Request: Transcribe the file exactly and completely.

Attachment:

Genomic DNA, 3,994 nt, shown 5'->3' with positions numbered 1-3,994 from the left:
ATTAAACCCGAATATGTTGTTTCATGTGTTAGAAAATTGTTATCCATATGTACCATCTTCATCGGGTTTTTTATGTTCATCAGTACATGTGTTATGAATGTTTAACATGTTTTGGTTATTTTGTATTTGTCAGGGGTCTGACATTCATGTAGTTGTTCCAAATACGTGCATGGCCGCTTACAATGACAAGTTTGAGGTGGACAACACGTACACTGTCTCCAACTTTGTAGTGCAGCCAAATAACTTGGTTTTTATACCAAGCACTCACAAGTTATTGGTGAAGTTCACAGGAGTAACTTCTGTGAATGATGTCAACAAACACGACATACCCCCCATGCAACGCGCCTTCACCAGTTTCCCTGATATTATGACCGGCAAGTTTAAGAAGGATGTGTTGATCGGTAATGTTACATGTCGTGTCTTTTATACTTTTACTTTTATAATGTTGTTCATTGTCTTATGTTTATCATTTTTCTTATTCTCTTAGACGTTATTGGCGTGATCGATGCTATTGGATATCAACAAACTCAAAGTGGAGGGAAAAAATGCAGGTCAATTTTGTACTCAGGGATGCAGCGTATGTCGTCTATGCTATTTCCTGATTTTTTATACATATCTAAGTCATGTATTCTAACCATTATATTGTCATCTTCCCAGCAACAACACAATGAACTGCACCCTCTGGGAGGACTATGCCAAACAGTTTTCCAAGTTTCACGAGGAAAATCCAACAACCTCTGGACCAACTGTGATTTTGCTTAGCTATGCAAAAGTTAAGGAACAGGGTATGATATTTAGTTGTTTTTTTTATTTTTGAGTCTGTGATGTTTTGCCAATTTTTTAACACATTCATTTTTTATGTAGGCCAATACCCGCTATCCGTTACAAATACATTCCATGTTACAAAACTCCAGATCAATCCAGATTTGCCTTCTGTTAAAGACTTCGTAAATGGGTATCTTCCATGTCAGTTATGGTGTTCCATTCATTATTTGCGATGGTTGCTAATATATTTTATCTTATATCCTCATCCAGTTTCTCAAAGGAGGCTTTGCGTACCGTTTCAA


Genomic DNA, 3,994 nt, shown 5'->3' with positions numbered 1-3,994 from the left:
ATTAAACCCGAATATGTTGTTTCATGTGTTAGAAAATTGTTATCCATATGTACCATCTTCATCGGGTTTTTTATGTTCATCAGTACATGTGTTATGAATGTTTAACATGTTTTGGTTATTTTGTATTTGTCAGGGGTCTGACATTCATGTAGTTGTTCCAAATACGTGCATGGCCGCTTACAATGACAAGTTTGAGGTGGACAACACGTACACTGTCTCCAACTTTGTAGTGCAGCCAAATAACTTGGTTTTTATACCAAGCACTCACAAGTTATTGGTGAAGTTCACAGGAGTAACTTCTGTGAATGATGTCAACAAACACGACATACCCCCCATGCAACGCGCCTTCACCAGTTTCCCTGATATTATGACCGGCAAGTTTAAGAAGGATGTGTTGATCGGTAATGTTACATGTCGTGTCTTTTATACTTTTACTTTTATAATGTTGTTCATTGTCTTATGTTTATCATTTTTCTTATTCTCTTAGACGTTATTGGCGTGATCGATGCTATTGGATATCAACAAACTCAAAGTGGAGGGAAAAAATGCAGGTCAATTTTGTACTCAGGGATGCAGCGTATGTCGTCTATGCTATTTCCTGATTTTTTATACATATCTAAGTCATGTATTCTAACCATTATATTGTCATCTTCCCAGCAACAACACAATGAACTGCACCCTCTGGGAGGACTATGCCAAACAGTTTTCCAAGTTTCACGAGGAAAATCCAACAACCTCTGGACCAACTGTGATTTTGCTTAGCTATGCAAAAGTTAAGGAACAGGGTATGATATTTAGTTGTTTTTTTTATTTTTGAGTCTGTGATGTTTTGCCAATTTTTTAACACATTCATTTTTTATGTAGGCCAATACCCGCTATCCGTTACAAATACATTCCATGTTACAAAACTCCAGATCAATCCAGATTTGCCTTCTGTTAAAGACTTCGTAAATGGGTATCTTCCATGTCAGTTATGGTGTTCCATTCATTATTTGCGATGGTTGCTAATATATTTTATCTTATATCCTCATCCAGTTTCTCAAAGGAGGCTTTGCGTACCGTTTCAA